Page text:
Harvard Educational Review
  1. Spring 2010 Issue »

    Postrace

    Every Good-bye Ain’t Gone

    Iris Carter Ford
    In this commentary, anthropologist Iris Carter Ford reflects on the preceding pieces by Carmen Kynard and Signithia Fordham. She identifies parallels among the two essays and her own life, drawing out themes that emerge from the narratives. Integrating ideas about “talking black” and “talking back,” Ford notes that both phenomena have roots in traditional African American notions of fictive kinship and complicity. Her analysis of Kynard’s and Fordham’s work, along with insight from her own experiences as a black woman navigating.

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    Iris Carter Ford is chair of the Department of Anthropology at St. Mary’s College of Maryland at Historic St. Mary’s City, where she teaches and studies kinship, African American culture (colonial and contemporary), food, and media. She has written about African American travel practices, food and culture in Africa, and race and identity in early Maryland. She serves as trustee at Historic St. Mary’s City, Maryland’s first capital, and commissioner on Maryland’s groundbreaking Commission to Coordinate the Study, Commemoration, and Impact of Slavery’s History and Legacy in Maryland. Her current work focuses on the link between eighteenth-century English and contemporary African American consumption practices.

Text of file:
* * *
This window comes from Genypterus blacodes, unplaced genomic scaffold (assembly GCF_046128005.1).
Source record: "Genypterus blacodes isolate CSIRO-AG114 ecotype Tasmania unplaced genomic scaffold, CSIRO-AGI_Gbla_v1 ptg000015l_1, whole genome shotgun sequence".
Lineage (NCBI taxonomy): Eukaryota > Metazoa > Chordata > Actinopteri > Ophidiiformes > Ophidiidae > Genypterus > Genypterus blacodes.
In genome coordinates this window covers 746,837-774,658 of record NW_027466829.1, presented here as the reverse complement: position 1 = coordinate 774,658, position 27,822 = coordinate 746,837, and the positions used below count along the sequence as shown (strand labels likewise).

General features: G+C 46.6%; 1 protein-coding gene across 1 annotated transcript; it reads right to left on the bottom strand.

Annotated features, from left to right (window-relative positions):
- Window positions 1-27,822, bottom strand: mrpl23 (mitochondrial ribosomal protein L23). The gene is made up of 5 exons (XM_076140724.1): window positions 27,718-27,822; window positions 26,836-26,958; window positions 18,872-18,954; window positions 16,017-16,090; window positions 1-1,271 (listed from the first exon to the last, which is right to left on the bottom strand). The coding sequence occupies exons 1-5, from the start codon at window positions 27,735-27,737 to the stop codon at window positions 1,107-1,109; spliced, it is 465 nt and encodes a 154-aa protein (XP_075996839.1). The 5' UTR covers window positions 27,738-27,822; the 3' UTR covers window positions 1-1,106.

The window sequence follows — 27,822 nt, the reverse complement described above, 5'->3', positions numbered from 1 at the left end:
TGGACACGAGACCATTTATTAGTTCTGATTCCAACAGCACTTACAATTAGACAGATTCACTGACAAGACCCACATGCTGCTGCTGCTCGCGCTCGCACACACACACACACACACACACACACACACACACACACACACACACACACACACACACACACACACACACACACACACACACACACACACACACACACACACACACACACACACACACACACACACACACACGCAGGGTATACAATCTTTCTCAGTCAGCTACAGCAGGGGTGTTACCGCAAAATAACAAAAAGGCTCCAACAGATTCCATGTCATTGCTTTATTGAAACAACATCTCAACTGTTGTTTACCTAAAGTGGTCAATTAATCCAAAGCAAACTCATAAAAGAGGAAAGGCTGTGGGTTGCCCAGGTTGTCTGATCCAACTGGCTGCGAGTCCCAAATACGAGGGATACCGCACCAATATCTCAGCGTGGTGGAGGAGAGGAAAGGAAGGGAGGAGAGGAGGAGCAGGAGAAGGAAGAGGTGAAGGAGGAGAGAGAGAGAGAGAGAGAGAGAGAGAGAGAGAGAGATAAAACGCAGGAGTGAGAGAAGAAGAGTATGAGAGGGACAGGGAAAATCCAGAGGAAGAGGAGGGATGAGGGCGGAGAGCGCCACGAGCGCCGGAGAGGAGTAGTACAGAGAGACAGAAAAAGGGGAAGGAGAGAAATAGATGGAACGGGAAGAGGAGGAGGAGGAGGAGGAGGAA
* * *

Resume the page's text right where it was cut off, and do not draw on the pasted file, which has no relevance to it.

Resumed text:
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    Spring 2010 Issue

    Abstracts

    Symposium
    Black Women on Education: Complicating Identity and Negotiating Kinship
    Passin’ for Black
    Race, Identity, and Bone Memory in Postracial America
    Signithia Fordham
    From Candy Girls to Cyber Sista-Cipher
    Narrating Black Females’ Color-Consciousness and Counterstories in and out of School
    Carmen Kynard
    Postrace
    Every Good-bye Ain’t Gone
    Iris Carter Ford
    Branching Out and Coming Back Together
    Exploring the Undergraduate Experiences of Young Black Women: A Conversation with Victoria James, Imani Marrero, and Darleen Underwood
    Chantal Francois
    Teaching That Breaks Your Heart
    Reflections on the Soul Wounds of a First-Year Latina Teacher
    Juan F. Carrillo
    Toward a Sexual Ethics Curriculum
    Bringing Philosophy and Society to Bear on Individual Development
    Sharon Lamb
    Unfair Treatment?
    The Case of Freedle, the SAT, and the Standardization Approach to Differential Item Functioning
    Maria Veronica Santelices and Mark Wilson

    Book Notes

    Straightlaced
    by Debra Chasnoff (director, producer) and Sue Chen (producer)

    How It’s Being Done
    by Karin Chenoweth

    Preschool in Three Cultures Revisited
    by Joseph Tobin, Yeh Hsueh, and Mayumi Karasawa